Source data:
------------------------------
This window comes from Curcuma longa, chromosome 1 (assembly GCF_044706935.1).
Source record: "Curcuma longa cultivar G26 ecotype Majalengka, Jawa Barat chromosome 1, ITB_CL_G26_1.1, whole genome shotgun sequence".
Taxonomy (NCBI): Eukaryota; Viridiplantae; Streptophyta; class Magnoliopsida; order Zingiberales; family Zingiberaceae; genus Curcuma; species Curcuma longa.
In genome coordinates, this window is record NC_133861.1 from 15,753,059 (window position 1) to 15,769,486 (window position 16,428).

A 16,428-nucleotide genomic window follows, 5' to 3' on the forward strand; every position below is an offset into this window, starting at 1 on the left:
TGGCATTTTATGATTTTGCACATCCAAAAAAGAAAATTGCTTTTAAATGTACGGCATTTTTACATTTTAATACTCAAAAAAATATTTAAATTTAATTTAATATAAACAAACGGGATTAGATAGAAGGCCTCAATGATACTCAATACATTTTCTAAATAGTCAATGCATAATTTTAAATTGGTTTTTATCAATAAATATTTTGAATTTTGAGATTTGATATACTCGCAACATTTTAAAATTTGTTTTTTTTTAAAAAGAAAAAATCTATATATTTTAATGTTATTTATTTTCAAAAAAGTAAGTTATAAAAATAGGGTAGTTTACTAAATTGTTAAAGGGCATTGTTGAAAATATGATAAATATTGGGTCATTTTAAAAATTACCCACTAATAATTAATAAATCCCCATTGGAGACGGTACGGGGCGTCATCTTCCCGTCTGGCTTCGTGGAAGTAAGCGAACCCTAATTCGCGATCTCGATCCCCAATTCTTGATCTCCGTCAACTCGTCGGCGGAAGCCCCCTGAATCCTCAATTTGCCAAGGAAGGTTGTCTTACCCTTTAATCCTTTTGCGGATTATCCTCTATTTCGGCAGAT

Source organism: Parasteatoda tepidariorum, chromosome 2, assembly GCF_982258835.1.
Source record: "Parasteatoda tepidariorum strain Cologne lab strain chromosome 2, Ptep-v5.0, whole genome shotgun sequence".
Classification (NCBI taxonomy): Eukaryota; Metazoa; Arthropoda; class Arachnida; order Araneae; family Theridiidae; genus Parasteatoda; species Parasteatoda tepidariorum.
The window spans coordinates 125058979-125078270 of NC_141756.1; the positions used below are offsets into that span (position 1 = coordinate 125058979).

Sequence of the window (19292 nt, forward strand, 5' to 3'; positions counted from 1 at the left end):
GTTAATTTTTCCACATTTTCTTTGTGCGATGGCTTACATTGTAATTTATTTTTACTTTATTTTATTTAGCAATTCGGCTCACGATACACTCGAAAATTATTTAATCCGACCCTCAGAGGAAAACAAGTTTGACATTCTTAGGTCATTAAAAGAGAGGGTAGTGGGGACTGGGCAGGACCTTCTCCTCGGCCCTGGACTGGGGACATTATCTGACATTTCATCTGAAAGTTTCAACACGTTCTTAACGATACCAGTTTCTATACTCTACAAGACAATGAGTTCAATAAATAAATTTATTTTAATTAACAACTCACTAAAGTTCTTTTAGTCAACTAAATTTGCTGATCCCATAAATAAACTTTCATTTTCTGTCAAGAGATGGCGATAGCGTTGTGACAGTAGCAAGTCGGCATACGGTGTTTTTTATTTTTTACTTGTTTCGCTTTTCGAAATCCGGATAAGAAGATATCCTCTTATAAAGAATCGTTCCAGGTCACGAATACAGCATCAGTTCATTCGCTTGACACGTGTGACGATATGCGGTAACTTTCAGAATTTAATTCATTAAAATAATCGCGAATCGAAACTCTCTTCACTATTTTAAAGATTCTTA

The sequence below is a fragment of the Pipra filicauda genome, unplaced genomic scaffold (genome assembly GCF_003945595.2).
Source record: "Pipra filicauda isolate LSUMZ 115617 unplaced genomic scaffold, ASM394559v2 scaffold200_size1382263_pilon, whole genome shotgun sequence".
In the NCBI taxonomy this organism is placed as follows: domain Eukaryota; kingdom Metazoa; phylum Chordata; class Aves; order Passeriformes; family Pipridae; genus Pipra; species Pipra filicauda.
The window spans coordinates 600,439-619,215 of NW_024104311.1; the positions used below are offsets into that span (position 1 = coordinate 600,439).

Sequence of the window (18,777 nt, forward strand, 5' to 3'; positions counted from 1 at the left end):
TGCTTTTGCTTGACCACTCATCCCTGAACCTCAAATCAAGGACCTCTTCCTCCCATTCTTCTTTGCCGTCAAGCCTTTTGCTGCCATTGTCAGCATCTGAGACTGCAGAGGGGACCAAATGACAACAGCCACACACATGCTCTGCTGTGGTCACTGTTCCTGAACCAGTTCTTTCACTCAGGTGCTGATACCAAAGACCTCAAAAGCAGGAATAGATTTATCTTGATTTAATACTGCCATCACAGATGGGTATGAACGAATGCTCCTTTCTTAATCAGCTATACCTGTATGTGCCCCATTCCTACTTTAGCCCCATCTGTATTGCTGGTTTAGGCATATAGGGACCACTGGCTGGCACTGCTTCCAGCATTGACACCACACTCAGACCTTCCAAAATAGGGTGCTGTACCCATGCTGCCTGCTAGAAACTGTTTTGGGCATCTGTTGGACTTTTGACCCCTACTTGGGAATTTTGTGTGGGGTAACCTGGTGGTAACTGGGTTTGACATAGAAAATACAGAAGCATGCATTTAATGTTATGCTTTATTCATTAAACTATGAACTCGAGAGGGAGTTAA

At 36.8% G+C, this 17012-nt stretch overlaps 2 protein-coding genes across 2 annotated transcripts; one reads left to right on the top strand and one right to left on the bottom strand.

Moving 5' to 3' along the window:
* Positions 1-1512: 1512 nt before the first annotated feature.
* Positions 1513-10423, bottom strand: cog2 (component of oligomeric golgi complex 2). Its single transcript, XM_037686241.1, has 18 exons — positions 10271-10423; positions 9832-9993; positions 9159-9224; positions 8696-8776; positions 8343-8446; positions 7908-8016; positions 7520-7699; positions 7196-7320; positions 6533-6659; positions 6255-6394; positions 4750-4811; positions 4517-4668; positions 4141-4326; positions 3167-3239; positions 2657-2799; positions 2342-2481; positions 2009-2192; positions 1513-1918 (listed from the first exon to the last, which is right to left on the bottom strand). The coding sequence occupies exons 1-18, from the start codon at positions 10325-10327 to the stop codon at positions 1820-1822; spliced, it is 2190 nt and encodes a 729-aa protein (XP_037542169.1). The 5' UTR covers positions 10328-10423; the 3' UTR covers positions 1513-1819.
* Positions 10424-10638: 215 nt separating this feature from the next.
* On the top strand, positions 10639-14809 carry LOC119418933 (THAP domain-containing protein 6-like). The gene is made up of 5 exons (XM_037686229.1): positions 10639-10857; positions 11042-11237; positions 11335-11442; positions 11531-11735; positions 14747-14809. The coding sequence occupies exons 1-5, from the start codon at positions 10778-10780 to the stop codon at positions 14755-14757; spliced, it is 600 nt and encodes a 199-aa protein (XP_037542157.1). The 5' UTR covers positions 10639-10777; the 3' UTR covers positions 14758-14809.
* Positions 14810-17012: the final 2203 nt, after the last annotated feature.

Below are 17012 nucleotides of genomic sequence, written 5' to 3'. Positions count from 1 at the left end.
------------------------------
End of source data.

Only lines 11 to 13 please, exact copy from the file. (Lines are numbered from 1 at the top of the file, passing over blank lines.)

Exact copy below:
Sequence of the window (19292 nt, forward strand, 5' to 3'; positions counted from 1 at the left end):
GTTAATTTTTCCACATTTTCTTTGTGCGATGGCTTACATTGTAATTTATTTTTACTTTATTTTATTTAGCAATTCGGCTCACGATACACTCGAAAATTATTTAATCCGACCCTCAGAGGAAAACAAGTTTGACATTCTTAGGTCATTAAAAGAGAGGGTAGTGGGGACTGGGCAGGACCTTCTCCTCGGCCCTGGACTGGGGACATTATCTGACATTTCATCTGAAAGTTTCAACACGTTCTTAACGATACCAGTTTCTATACTCTACAAGACAATGAGTTCAATAAATAAATTTATTTTAATTAACAACTCACTAAAGTTCTTTTAGTCAACTAAATTTGCTGATCCCATAAATAAACTTTCATTTTCTGTCAAGAGATGGCGATAGCGTTGTGACAGTAGCAAGTCGGCATACGGTGTTTTTTATTTTTTACTTGTTTCGCTTTTCGAAATCCGGATAAGAAGATATCCTCTTATAAAGAATCGTTCCAGGTCACGAATACAGCATCAGTTCATTCGCTTGACACGTGTGACGATATGCGGTAACTTTCAGAATTTAATTCATTAAAATAATCGCGAATCGAAACTCTCTTCACTATTTTAAAGATTCTTA

The sequence below is a fragment of the Pipra filicauda genome, unplaced genomic scaffold (genome assembly GCF_003945595.2).